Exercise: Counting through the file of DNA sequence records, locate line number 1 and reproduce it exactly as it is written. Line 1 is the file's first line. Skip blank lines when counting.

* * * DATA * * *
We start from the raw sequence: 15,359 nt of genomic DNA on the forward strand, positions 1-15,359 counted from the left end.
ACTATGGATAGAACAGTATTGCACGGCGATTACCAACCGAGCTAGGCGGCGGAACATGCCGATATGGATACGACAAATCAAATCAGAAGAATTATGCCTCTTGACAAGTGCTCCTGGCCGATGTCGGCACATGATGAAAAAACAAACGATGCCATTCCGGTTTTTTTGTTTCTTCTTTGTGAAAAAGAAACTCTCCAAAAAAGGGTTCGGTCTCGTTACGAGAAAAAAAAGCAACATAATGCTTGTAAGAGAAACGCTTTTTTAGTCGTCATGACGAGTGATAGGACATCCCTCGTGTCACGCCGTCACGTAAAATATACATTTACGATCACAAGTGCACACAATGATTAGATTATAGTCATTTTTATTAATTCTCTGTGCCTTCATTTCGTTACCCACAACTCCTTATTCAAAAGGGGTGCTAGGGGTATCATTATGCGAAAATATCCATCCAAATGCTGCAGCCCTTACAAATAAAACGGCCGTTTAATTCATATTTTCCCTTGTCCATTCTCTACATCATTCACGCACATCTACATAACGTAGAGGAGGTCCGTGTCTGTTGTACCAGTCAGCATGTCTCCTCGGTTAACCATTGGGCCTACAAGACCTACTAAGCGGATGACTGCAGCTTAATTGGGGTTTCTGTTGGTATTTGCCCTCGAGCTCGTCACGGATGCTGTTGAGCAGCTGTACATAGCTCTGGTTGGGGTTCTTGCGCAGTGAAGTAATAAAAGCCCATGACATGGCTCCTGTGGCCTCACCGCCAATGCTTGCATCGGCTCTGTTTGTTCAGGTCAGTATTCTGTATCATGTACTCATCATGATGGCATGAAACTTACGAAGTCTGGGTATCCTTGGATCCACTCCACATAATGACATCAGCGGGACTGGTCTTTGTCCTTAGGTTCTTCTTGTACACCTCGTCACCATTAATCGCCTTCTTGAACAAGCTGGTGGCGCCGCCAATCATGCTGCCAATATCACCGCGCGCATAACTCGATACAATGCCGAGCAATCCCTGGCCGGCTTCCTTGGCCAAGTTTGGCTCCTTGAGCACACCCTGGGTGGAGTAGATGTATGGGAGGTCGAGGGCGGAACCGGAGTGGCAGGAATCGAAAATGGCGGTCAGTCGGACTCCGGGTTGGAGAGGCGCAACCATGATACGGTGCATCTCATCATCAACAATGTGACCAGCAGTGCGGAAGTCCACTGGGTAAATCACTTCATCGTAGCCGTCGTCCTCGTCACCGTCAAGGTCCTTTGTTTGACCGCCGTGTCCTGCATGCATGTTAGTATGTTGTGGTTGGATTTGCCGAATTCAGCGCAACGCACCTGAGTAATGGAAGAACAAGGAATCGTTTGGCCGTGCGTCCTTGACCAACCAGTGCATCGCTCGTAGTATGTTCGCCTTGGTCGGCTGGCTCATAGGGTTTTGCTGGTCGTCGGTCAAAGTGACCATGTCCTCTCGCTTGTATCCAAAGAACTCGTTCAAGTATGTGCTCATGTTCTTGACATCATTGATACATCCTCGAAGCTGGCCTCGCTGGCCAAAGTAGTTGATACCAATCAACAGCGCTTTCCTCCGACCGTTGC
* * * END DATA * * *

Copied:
We start from the raw sequence: 15,359 nt of genomic DNA on the forward strand, positions 1-15,359 counted from the left end.